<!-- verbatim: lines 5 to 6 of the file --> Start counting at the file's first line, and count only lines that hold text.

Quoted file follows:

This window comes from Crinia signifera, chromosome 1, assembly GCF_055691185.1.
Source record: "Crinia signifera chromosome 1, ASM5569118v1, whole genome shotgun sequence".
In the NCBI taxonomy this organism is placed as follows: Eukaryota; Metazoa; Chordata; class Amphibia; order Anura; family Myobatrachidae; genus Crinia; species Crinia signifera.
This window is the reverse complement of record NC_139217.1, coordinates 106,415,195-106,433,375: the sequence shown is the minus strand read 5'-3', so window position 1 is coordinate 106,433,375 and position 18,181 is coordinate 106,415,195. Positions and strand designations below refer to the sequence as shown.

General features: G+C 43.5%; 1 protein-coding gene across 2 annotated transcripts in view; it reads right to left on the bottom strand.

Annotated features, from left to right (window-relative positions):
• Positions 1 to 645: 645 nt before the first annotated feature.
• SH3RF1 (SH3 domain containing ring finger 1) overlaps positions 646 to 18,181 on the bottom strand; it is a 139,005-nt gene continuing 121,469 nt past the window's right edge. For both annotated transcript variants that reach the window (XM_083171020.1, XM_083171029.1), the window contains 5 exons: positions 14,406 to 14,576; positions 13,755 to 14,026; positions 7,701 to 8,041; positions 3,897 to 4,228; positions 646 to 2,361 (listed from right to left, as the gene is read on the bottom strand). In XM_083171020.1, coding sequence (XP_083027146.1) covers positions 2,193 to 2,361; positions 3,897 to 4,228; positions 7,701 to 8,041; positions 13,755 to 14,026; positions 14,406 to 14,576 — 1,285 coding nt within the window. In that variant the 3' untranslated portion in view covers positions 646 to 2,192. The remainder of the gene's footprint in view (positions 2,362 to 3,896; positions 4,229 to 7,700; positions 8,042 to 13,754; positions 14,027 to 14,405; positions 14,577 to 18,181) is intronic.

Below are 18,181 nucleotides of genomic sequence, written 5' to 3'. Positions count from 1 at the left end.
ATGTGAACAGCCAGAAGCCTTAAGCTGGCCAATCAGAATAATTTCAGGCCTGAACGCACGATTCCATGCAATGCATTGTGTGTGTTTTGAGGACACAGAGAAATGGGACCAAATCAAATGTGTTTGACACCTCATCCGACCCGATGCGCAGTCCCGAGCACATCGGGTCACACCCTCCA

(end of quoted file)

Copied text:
General features: G+C 43.5%; 1 protein-coding gene across 2 annotated transcripts in view; it reads right to left on the bottom strand.

Annotated features, from left to right (window-relative positions):